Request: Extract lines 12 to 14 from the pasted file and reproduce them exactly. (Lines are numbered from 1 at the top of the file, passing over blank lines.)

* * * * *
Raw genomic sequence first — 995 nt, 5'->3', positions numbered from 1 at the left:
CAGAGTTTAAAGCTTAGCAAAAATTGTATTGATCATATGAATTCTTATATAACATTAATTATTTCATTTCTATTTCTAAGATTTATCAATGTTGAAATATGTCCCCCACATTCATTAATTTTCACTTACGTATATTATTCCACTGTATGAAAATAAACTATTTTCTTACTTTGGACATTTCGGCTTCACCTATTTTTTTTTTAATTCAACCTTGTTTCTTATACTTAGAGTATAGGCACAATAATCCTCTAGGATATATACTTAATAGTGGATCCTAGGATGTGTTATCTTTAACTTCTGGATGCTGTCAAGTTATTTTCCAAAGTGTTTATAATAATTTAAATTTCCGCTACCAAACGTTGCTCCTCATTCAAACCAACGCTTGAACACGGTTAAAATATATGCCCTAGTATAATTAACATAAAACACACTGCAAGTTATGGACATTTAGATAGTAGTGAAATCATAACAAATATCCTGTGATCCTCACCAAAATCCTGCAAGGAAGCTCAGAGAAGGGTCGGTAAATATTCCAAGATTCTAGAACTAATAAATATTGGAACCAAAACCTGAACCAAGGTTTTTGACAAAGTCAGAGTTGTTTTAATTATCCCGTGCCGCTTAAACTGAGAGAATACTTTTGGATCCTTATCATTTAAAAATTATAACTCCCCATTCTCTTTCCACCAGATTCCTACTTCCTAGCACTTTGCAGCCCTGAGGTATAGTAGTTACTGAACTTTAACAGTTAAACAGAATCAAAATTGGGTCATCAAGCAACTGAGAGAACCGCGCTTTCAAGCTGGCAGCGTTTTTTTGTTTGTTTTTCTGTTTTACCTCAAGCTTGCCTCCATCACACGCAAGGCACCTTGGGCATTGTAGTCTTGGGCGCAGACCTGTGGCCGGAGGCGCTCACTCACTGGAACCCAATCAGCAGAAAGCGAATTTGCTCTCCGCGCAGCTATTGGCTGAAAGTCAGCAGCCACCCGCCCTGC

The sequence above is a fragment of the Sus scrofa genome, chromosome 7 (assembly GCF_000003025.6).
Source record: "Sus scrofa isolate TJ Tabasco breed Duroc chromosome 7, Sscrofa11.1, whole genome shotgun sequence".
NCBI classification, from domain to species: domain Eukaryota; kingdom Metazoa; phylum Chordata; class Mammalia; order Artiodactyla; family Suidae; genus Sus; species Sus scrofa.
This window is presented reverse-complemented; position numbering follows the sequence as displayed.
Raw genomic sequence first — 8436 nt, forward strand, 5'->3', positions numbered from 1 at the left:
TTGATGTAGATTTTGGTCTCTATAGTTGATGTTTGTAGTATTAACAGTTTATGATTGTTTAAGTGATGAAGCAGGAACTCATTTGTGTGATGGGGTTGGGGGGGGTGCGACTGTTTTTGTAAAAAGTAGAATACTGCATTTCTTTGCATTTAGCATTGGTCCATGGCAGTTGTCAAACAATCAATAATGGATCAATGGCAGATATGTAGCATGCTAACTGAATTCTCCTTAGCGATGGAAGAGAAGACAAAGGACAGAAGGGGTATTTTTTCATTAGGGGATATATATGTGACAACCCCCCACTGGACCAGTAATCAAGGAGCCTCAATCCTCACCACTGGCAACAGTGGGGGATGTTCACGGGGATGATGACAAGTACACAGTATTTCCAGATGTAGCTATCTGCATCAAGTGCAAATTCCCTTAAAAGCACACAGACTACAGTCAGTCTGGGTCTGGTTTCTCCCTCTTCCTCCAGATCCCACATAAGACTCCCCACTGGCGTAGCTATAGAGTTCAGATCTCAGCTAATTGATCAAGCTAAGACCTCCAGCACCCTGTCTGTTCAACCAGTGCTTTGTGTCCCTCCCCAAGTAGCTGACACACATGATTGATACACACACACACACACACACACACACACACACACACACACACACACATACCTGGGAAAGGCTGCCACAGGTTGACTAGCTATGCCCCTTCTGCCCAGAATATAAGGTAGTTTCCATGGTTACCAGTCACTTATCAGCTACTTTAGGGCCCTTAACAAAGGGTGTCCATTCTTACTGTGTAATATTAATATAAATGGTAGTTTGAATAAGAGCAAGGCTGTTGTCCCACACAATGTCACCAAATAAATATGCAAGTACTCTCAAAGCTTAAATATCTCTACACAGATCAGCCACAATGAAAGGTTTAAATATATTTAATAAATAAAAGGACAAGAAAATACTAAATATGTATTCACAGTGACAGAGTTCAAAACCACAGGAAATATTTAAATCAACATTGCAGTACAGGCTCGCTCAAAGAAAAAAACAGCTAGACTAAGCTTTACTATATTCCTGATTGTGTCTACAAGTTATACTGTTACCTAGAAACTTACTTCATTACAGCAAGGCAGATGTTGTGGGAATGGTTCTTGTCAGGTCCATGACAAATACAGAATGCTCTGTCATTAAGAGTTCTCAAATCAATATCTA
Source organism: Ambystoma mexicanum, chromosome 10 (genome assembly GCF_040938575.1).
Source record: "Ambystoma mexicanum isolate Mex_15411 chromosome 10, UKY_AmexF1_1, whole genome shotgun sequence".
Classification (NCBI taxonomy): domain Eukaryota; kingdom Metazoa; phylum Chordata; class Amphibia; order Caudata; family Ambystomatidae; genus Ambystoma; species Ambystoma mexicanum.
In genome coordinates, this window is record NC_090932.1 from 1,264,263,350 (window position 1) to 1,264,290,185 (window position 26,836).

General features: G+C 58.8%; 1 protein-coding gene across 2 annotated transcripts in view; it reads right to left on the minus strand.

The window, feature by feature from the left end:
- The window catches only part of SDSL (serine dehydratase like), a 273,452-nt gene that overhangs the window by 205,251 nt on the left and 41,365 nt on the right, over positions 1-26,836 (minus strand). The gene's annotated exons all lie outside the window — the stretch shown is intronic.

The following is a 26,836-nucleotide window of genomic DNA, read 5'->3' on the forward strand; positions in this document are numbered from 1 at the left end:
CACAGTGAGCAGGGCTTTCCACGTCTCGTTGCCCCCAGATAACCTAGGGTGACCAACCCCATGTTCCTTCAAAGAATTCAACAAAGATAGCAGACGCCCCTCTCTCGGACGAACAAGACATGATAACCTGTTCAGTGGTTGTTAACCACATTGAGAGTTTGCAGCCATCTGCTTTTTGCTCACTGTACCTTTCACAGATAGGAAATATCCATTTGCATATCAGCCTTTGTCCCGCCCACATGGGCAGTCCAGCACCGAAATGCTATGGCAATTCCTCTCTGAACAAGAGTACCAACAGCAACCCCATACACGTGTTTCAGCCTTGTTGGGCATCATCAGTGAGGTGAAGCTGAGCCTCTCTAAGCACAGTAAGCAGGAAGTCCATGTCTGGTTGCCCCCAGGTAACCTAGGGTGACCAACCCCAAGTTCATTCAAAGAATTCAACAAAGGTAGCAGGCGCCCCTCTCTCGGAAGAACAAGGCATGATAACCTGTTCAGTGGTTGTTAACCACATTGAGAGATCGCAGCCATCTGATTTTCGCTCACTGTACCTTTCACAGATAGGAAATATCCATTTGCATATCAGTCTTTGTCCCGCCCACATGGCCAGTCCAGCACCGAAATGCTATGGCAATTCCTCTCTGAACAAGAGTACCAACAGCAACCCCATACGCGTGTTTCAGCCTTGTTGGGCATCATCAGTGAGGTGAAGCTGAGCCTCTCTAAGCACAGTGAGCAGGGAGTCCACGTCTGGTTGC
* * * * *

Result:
In genome coordinates, this window is record NC_090932.1 from 1,264,263,350 (window position 1) to 1,264,290,185 (window position 26,836).

General features: G+C 58.8%; 1 protein-coding gene across 2 annotated transcripts in view; it reads right to left on the minus strand.

The window, feature by feature from the left end: